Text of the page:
Brainstorming: Two Rooms

Put a bunch of people in the Red Room and ask them to come up with the perfect idea:  they’ll say, how about A?  No, because B.  How about X?  No, because Y.  It doesn’t take long until the game is no longer an idea search; it’s an idea shoot.

Put a different bunch of people in the Blue Room and ask them to come up with 100 ideas.  Some of them will be good, some of them will be bad.  A bad idea might lead you somewhere good, if you don’t shoot it down.  But  there’s no reason to shoot down any ideas in this room; their task is to come up with 100 ideas.

Ok, when time is up, which list is more valuable to you?  The one idea that survived the Red Room Idea Shoot, or the 100 Blue Room ideas?

Or, maybe the Blue Room failed the task, and failed miserably.  They only came up with 30 ideas.  Which list is more valuable, the 1 idea from the Red Room Idea Shoot or the 30 ideas from the Blue Room?

What if 97 of the Blue Room’s ideas are bad?  Which list is more helpful, the Red Room’s one idea, or the Blue Room’s three good ideas?

What if both rooms fail absolutely miserably?  What if the Red Room shot down every single idea they generated?  And the Blue Room, let’s say they only came up with 2 ideas both bad.  Which list is more useful to you?  Which one was more productive?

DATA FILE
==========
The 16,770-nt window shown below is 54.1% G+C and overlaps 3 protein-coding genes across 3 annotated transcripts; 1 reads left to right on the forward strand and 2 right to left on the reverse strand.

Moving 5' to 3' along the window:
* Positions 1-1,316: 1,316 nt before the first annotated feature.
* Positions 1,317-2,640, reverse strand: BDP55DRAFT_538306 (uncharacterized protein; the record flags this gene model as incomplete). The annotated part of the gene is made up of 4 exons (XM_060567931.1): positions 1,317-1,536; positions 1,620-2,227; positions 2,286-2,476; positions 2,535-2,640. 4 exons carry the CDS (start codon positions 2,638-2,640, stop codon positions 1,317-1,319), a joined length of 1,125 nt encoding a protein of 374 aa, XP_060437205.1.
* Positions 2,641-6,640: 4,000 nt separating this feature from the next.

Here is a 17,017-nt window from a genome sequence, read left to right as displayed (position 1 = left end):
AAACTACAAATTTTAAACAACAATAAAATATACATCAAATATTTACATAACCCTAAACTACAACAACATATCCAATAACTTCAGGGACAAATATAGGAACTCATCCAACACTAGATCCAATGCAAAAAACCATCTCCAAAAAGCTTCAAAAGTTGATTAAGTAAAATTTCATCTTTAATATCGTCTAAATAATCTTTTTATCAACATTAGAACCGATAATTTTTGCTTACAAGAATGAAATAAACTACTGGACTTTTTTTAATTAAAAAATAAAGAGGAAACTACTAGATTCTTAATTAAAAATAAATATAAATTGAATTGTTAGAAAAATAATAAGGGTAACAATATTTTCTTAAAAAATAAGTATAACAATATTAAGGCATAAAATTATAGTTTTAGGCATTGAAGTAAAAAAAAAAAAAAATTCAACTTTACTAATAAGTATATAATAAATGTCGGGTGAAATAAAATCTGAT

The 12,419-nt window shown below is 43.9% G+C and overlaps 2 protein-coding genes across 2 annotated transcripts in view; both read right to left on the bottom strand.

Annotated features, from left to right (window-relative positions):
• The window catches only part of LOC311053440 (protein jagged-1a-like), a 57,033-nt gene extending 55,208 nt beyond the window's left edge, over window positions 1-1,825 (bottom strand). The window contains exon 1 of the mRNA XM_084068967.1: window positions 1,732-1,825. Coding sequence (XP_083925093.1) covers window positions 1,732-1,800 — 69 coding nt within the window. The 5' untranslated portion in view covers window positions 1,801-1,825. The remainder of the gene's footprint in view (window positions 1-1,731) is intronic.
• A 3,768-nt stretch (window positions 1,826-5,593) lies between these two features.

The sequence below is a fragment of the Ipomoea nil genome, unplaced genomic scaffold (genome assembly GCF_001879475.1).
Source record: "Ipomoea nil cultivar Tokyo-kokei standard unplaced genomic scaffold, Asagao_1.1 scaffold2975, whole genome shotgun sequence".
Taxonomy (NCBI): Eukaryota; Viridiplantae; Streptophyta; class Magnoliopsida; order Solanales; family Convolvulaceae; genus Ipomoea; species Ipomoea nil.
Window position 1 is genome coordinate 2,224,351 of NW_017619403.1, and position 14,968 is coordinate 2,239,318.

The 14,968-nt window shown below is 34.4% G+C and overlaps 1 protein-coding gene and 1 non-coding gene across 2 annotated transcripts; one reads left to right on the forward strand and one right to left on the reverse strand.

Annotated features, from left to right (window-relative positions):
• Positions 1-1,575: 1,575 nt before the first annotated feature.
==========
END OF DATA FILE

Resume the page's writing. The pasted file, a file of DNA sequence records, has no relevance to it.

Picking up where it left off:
Maybe the Red Room will get lucky and they’ll find an absolutely bullet proof idea.  Doesn’t seem like a dependable probability every time, but let’s say they do… there’s a high likelihood that that exact same idea is on the Blue Room’s list as well.  And if it’s bullet proof on the Red Room’s list, it’s also bullet proof on the Blue Room’s list.  Right?  So you still get your bulletproof idea.

Now you tell me, which process is easier… which one is less painful… which process is more creative… the Blue Room’s 100 idea quota, or the Red Room’s idea shoot?

3 thoughts on “Brainstorming: Two Rooms

  1. The good thing about the blue room is that it always works (but usually produces mediocre results since people don’t spend time optimizing their ideas).

    The red room can waste a lot of time fighting over bad ideas (then the results of the blue room tend to be better) or the red room can work very efficiently on improving and optimizing ideas (then the results of the red room tend to be better). It depends on the people in the red room.

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  2. Micah and martinillo,

    Luckily, you don’t have to choose one room or the other when you need some good ideas… First go to the Blue Room; when they’re done, take their list and then give it to the Red Room.

    In other words, brainstorm first; all ideas count. Only when that’s done do you start shooting things down.

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